Academic journal article Military Review
GEORGE WASHINGTON AND BENEDICT ARNOLD: A Tale of Two Patriots
GEORGE WASHINGTON AND BENEDICT ARNOLD: A Tale of Two Patriots, Dave R. Palmer, Regnery Publishing, Washington, D.C., 2006,395 pages, $29.95.
Retired Lieutenant General Dave Palmer's George Washington and Benedict Arnold: A Tale of Two Patriots provides no more, and no less, than its title suggests. Palmer presents the tale of two men whose fortunes frequently ran together on parallel tracks, but whose fates diverged sharply. George Washington's name became synonymous with public virtue; Benedict Arnold's became a byword for treachery. These radically different legacies, Palmer believes, were the result of differences in their character.
Palmer defines character by its component traits of fortitude, temperance, prudence, and justice; as having "the moral fiber to take the harder right instead of the easier wrong"; and, in Joshua Lawrence Chamberlain's words, as "a firm and seasoned substance of the soul." By all of these definitions, Washington excelled; by almost all of these measures, Arnold fell hopelessly short.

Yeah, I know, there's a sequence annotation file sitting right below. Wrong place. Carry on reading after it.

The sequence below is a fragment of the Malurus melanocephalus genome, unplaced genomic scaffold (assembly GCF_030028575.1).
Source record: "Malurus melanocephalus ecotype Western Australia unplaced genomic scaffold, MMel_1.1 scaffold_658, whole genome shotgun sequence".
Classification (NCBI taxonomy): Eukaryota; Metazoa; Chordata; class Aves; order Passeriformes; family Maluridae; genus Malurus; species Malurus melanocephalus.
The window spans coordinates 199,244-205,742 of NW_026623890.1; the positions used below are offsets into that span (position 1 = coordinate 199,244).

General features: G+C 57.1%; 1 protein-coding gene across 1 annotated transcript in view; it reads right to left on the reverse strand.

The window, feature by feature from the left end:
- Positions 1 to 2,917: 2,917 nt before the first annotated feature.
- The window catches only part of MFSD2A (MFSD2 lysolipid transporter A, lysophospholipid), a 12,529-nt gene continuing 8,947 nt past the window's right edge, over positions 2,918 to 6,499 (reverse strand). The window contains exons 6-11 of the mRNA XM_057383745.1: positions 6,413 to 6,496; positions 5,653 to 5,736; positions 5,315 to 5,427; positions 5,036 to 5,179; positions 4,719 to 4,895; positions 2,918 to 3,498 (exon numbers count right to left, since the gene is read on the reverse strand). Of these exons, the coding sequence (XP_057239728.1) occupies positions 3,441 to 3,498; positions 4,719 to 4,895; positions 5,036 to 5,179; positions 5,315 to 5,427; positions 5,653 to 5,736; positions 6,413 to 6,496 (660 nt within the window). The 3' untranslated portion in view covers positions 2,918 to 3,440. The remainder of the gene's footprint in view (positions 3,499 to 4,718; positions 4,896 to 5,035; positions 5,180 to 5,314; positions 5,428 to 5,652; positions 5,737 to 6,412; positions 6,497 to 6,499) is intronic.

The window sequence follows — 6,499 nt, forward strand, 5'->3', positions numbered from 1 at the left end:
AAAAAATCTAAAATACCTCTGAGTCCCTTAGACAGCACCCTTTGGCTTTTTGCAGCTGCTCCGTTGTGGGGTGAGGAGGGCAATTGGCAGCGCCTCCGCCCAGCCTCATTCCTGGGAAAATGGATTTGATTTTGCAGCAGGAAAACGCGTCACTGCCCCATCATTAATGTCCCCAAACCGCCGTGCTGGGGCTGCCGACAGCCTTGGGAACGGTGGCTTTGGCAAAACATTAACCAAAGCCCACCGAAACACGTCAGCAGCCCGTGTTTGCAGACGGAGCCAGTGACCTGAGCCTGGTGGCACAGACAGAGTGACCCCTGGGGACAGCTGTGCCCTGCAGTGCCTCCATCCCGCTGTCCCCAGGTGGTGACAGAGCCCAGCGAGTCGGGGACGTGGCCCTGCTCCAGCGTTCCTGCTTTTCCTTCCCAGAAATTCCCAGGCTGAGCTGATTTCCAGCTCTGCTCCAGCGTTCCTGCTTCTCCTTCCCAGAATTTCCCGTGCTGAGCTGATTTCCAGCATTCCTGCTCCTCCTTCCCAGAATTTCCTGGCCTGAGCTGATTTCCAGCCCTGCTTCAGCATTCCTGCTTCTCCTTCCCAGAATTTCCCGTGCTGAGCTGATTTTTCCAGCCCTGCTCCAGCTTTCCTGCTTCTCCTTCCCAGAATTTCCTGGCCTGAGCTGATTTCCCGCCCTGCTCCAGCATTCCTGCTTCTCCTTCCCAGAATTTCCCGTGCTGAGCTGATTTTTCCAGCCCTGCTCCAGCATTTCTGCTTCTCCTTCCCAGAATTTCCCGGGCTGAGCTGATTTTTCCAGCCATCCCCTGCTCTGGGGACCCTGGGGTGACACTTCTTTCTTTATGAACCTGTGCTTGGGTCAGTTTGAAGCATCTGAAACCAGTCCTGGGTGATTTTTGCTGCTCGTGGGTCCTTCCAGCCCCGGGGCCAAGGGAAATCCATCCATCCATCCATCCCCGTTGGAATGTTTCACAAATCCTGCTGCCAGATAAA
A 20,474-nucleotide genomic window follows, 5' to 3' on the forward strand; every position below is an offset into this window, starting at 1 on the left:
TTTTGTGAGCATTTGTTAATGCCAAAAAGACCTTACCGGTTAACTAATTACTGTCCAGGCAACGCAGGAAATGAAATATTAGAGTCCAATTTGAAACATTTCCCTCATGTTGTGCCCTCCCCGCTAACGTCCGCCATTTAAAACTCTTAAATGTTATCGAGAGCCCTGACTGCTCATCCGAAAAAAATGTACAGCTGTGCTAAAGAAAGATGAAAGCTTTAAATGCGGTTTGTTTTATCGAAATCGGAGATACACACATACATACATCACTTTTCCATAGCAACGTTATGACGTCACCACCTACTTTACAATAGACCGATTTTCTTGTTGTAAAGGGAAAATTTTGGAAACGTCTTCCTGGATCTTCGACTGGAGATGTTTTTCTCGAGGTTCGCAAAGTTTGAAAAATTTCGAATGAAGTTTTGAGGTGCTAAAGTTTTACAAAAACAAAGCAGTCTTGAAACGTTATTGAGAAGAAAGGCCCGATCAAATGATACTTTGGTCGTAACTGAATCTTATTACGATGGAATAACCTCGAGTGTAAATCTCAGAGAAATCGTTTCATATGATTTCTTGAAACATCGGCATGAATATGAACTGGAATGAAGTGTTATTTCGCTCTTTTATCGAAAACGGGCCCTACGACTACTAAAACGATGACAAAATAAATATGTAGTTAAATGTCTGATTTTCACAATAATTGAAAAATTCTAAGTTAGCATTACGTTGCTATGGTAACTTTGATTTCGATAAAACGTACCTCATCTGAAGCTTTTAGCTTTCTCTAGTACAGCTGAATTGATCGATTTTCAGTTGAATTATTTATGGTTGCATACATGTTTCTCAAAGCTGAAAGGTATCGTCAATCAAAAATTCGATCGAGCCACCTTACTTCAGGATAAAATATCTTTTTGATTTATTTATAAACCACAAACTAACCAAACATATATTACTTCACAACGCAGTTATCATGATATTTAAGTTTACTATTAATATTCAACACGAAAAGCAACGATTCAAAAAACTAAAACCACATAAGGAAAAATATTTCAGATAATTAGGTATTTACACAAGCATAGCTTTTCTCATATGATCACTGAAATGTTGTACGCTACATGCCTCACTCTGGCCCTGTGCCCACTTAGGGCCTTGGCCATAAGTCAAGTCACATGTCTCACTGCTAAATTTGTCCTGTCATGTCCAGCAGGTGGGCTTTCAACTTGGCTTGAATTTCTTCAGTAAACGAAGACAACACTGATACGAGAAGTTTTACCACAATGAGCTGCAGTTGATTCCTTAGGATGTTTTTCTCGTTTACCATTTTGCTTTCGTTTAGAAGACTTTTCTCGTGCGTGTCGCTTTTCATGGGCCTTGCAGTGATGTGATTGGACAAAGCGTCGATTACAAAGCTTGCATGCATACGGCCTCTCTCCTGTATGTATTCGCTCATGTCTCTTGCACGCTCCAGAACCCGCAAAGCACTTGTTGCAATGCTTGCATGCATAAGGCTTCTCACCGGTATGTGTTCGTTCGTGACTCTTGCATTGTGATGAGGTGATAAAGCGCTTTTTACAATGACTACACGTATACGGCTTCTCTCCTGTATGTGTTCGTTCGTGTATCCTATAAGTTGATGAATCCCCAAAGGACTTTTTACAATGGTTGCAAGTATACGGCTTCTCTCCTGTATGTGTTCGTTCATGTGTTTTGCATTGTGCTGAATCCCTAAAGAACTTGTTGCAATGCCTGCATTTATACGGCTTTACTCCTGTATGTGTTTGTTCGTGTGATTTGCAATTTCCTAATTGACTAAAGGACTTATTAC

Not surprisingly, Palmer is at his best when describing Arnold's treason at West Point. The author of one of the better histories of the U.S. Military Academy (The River and the Rock: The History of Fortress West Point, 1775-1783, Hippocrene Books), Palmer explores in great detail the series of events that became the sole legacy of one of America's original heroes. Arnold, his young wife Peggy Shippen, the gallant Major John André, and a cast of lesser characters come to life in Palmer's appealing prose.
Unfortunately, Palmer makes little headway against the nagging question of why Arnold did what he did. After explaining factors that may have influenced Arnold's decision to betray the cause for which he had given so much-disillusionment with the civilian leadership of the rebellion, disgust with Congress's repeated failures to reward his contributions to the war, and disappointment with Washington's public censure of his (Arnold's) behavior as military governor of Philadelphia-Palmer recasts Arnold's treason as a failing of character. …